Let’s start with the series’ final moments. Is Jackie dead? Alive? What are you even comfortable saying?

Clyde Phillips: What I want — which is evident in the fact that you’re even asking the question — I want a question mark there. I want the show to live on in conversation. I want it to live on in conversation in the audience’s mind, because Jackie lived such a morally ambiguous life, that I think that the show and the audience deserves to be able to ask questions and make up their own minds. It’s interesting you even ask that question, because what it brings me to is the talent of Edie Falco. Imagine, you’ve got a crew of 60 people standing around, you’ve got a camera in your face, and you can move your lips a millimeter to form a question mark that then goes through the camera and into the audience’s mind. I personally think she’s alive — alive and in a lot of trouble. However, I can see how any viewer could think that she didn’t make it.

When you came into the show midway through the run, I don’t know what kind of communication you had with (co-creators) Liz (Brixius) and Linda (Wallem), but did they convey to you any idea of how they wanted the show to end?

Clyde Phillips: I had no communication with them at all. I just took over the show.

Because you’ve been on the other side of this with “Dexter,” where you had other people ending a show that you had been running for so long.

Clyde Phillips:That’s true, although I left the show voluntarily, to come back and be on the East Coast with my wife and daughter. Then watched “Dexter” go in a direction I never would have taken it. The finale came under a lot of criticism. I feel some criticism about it as well.

But having been on the other side of that, was there any part of you that wondered, “What would they have wanted the ending to be?” Or can you not think like that when you’re running a show?

Clyde Phillips: You can’t think like that when you’re running a show. No part of me thought about, “What would Liz and Linda think about the show?”

You came onto the show at a time when Jackie had just experienced some of the consequences of her drug-seeking behavior. One of the running themes of the show is that Jackie gets into trouble and then gets herself out of it. As the man in charge of the show in its later years, how did you approach that so that it wouldn’t feel repetitive or like she was getting off too cleanly for the various things she had done?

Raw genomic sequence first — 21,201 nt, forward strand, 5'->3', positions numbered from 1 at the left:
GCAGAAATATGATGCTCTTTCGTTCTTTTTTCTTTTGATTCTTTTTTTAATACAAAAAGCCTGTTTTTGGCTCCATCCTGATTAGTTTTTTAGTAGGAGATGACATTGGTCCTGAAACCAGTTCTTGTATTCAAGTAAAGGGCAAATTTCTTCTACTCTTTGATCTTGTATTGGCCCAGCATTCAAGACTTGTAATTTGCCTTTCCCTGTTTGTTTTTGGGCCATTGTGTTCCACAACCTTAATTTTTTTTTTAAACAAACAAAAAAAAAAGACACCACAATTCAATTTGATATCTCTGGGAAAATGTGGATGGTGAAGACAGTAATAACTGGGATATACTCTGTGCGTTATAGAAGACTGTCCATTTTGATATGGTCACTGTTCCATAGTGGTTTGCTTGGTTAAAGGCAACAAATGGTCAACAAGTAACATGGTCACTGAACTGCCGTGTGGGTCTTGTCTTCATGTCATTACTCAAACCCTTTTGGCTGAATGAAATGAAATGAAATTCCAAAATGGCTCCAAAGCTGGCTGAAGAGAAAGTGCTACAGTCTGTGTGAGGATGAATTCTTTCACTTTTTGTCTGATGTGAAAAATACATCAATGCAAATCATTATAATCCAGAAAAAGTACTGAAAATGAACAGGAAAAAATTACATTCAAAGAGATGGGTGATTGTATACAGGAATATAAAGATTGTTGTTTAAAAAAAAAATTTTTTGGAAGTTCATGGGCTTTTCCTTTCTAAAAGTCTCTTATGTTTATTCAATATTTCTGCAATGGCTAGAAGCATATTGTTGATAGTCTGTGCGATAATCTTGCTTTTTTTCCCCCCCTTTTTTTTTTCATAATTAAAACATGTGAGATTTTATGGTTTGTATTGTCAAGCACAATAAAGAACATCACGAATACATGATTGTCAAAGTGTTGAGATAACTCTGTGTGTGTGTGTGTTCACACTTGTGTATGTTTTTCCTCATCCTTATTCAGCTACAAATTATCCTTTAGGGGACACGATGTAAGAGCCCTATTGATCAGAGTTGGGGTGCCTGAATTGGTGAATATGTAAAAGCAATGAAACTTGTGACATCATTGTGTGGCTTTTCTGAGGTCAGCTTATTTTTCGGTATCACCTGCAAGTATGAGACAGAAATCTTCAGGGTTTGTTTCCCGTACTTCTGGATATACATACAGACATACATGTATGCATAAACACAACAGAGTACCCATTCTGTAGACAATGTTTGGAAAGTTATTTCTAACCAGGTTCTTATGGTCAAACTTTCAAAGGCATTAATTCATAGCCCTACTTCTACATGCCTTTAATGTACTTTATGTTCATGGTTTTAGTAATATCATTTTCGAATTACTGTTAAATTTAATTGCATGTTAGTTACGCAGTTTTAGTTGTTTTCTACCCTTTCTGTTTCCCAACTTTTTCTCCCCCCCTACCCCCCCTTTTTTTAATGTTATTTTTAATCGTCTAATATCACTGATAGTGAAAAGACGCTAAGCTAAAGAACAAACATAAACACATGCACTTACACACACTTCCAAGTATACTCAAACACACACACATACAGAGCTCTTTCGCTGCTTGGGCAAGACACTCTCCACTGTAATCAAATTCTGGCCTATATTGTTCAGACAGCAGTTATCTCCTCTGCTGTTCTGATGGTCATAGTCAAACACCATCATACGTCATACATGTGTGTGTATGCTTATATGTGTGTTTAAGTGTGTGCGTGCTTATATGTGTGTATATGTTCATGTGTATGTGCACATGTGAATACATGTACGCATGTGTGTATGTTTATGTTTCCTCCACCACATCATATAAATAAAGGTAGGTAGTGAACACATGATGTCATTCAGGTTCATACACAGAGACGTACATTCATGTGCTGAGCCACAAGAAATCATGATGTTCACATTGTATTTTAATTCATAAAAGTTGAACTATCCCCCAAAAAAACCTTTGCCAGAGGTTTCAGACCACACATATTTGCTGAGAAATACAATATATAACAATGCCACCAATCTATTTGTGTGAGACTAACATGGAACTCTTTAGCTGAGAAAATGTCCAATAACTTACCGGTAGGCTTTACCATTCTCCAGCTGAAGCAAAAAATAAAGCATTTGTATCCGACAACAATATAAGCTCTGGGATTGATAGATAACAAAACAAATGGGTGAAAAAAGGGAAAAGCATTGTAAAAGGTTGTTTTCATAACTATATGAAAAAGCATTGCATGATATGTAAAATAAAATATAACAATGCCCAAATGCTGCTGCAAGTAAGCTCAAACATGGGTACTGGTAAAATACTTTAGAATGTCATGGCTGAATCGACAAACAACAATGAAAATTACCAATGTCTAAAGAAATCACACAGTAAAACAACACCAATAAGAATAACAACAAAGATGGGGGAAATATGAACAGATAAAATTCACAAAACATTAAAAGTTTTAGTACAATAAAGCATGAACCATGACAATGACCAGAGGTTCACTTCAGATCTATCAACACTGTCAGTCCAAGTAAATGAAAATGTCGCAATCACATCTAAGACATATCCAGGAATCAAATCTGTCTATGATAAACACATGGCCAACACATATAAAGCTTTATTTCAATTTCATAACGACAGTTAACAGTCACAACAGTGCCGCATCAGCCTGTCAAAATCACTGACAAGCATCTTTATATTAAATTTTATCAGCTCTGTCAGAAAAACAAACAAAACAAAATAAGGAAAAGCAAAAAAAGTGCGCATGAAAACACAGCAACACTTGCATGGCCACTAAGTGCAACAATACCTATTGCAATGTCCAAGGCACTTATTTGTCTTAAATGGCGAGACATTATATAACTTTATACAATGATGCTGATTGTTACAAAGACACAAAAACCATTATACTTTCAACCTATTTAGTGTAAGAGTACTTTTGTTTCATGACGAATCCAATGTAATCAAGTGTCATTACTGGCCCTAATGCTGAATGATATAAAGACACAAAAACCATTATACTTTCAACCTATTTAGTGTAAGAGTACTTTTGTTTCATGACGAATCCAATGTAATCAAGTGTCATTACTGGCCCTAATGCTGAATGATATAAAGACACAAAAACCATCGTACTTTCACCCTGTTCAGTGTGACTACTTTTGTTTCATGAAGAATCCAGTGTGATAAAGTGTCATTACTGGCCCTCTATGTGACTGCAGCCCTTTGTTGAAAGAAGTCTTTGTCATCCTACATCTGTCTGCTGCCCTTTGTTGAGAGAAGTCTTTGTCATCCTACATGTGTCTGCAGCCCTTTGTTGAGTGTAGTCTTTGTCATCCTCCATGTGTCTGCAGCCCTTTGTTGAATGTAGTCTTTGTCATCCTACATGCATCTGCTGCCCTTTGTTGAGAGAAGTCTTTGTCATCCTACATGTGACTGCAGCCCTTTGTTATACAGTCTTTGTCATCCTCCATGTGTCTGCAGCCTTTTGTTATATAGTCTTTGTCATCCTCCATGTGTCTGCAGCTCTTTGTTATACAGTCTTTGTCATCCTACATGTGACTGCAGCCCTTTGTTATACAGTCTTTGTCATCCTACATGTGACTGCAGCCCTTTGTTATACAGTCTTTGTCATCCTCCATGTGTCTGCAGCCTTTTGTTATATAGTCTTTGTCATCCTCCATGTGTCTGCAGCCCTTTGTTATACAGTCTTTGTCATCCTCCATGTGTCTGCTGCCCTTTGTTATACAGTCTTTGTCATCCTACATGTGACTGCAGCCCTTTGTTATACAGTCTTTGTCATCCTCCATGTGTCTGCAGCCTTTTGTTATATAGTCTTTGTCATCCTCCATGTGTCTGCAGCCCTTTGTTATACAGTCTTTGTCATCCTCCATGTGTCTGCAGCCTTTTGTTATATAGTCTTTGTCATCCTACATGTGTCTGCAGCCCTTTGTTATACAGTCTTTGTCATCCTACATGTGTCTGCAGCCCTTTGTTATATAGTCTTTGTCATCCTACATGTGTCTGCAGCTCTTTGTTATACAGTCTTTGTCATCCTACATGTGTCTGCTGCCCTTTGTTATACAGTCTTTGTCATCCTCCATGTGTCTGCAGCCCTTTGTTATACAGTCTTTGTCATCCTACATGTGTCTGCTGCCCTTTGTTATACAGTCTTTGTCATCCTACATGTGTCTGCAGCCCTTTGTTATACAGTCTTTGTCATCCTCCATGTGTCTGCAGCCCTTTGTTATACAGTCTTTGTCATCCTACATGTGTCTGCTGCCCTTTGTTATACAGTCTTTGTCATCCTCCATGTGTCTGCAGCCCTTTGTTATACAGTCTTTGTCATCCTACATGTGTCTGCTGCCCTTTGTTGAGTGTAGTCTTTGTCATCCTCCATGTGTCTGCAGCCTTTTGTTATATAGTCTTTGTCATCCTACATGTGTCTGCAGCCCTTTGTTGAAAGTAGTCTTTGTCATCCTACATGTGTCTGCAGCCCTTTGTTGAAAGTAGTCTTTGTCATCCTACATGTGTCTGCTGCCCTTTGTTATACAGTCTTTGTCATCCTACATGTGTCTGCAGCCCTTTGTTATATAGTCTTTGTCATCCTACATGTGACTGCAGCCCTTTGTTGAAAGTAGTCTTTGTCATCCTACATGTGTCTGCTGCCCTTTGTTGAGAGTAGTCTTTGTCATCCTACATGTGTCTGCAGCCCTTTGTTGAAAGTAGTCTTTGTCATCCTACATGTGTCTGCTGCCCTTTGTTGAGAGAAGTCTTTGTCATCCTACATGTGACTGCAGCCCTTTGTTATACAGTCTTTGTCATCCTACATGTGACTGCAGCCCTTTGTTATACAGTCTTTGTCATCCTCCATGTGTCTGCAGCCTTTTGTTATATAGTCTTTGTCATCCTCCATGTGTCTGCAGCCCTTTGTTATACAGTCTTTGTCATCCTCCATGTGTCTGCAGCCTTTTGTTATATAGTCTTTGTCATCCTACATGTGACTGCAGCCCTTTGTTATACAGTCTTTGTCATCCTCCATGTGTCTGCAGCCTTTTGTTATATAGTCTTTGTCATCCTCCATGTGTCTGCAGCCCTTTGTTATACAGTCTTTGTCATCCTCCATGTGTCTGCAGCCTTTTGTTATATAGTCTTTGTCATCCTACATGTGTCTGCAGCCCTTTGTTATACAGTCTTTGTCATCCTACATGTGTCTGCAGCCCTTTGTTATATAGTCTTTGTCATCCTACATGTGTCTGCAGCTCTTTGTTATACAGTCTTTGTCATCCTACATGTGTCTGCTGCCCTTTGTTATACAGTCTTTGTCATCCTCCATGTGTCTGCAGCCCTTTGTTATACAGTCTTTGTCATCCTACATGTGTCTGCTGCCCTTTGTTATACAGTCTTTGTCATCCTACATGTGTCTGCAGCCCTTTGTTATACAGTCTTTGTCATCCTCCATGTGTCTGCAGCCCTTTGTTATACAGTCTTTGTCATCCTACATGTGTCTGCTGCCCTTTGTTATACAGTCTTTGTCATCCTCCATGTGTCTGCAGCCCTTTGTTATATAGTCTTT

Clyde Phillips: One of the things was, we wanted more consequences. We wanted the consequences to run deeper and to affect her — it had affected her home life, but it wasn’t affecting her that much at work. The most important relationship she has in the show, even more important, or equally as important as the one with her daughters, is the one she has with Zoe. We wanted to play that to the fullest extent we could. Buried in your question is another question, which is, did we end the show at the right time? And I think we did. It was a constant struggle to keep going up and back with her. To have her be sober, and have her not be sober, have the audience thinks she’s sober and find out that she isn’t. I think had we gone any further with the show, we would be doing a disservice to the loyal viewers. Because after a while, they would lose trust in us as storytellers in the same way Zoe lost trust in Jackie.

This final year was one where the consequences really hit her at work, to the point where Zoe feels she has to move on, and Akalitus doesn’t want anything to do with her. I take it that was a conscious part of this year’s design.

Clyde Phillips: It was a conscious design.  Akalitus is the one who is the healthiest for Jackie, who won’t let go of how dangerous Jackie is for herself and potentially to other people. Zoe in the road trip episode, where they take Grace to college, let Jackie back a little bit. She worked out her anger — she actually laid into Grace with a speech that was meant for Jackie — and by the end, they’re dancing on the sidewalk. Which led to her being able to have the conversation (in the finale) on a friendly basis, not an accusatory basis. And then, of course, Jackie lets her down.

Jackie has only screwed up at work a couple of times. Usually, she’s able to do the job while high, and at times it seems like she’s actually better at it while high. When did you feel like you had to go to that place where she’s endangering people, and how often?

Clyde Phillips: I think we needed to go to that place because she’s not Superwoman. She’s in the grips of a ferocious disease. In deepening the consequences, we had to start taking away from her one thing that she could rely on the most, which is her skill as a nurse. She started making mistakes.

Sometimes, shows end with the sense that life goes on, if not for the main character, then for the world they occupied. In this case, not only does Jackie collapse at the end, but All Saints closes. Why did you decide to do that?

Clyde Phillips: All Saints is representative of a hospital, like St. Vincent’s, that’s been there forever, that defined healthcare in the communities and offered healthcare to the indigent. As the life of our lead character was declining, I think the symbol of her strength was the hospital, and that was leaving her as well. I don’t want to get too into the weeds of symbolism, but we think that if the audience wants to see that, it’s there for them.